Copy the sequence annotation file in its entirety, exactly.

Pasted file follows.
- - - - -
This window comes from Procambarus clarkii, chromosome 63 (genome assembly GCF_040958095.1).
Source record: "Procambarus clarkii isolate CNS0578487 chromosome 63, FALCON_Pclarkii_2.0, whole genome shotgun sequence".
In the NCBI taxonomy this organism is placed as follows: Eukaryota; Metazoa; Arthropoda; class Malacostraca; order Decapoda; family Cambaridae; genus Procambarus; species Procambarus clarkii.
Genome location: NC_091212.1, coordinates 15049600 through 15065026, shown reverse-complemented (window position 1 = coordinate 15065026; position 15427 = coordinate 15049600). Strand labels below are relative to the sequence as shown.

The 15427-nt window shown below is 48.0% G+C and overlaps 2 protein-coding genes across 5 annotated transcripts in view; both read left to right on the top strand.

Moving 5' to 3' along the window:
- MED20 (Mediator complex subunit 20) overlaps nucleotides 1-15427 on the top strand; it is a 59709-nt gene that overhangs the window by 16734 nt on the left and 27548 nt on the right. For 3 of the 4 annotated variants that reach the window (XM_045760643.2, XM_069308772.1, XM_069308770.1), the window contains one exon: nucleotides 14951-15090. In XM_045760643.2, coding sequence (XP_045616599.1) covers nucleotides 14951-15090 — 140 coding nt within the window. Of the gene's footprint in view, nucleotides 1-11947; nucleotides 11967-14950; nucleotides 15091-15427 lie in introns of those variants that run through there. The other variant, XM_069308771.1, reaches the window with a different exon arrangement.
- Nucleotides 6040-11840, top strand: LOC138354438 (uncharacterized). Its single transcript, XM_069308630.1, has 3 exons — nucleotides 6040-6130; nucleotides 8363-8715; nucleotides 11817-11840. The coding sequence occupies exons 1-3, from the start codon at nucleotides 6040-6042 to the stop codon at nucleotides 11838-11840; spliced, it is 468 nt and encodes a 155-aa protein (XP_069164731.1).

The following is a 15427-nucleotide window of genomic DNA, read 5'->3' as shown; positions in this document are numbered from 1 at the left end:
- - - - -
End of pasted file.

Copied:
This window comes from Procambarus clarkii, chromosome 63 (genome assembly GCF_040958095.1).
Source record: "Procambarus clarkii isolate CNS0578487 chromosome 63, FALCON_Pclarkii_2.0, whole genome shotgun sequence".
In the NCBI taxonomy this organism is placed as follows: Eukaryota; Metazoa; Arthropoda; class Malacostraca; order Decapoda; family Cambaridae; genus Procambarus; species Procambarus clarkii.
Genome location: NC_091212.1, coordinates 15049600 through 15065026, shown reverse-complemented (window position 1 = coordinate 15065026; position 15427 = coordinate 15049600). Strand labels below are relative to the sequence as shown.

The 15427-nt window shown below is 48.0% G+C and overlaps 2 protein-coding genes across 5 annotated transcripts in view; both read left to right on the top strand.

Moving 5' to 3' along the window:
- MED20 (Mediator complex subunit 20) overlaps nucleotides 1-15427 on the top strand; it is a 59709-nt gene that overhangs the window by 16734 nt on the left and 27548 nt on the right. For 3 of the 4 annotated variants that reach the window (XM_045760643.2, XM_069308772.1, XM_069308770.1), the window contains one exon: nucleotides 14951-15090. In XM_045760643.2, coding sequence (XP_045616599.1) covers nucleotides 14951-15090 — 140 coding nt within the window. Of the gene's footprint in view, nucleotides 1-11947; nucleotides 11967-14950; nucleotides 15091-15427 lie in introns of those variants that run through there. The other variant, XM_069308771.1, reaches the window with a different exon arrangement.
- Nucleotides 6040-11840, top strand: LOC138354438 (uncharacterized). Its single transcript, XM_069308630.1, has 3 exons — nucleotides 6040-6130; nucleotides 8363-8715; nucleotides 11817-11840. The coding sequence occupies exons 1-3, from the start codon at nucleotides 6040-6042 to the stop codon at nucleotides 11838-11840; spliced, it is 468 nt and encodes a 155-aa protein (XP_069164731.1).

The following is a 15427-nucleotide window of genomic DNA, read 5'->3' as shown; positions in this document are numbered from 1 at the left end: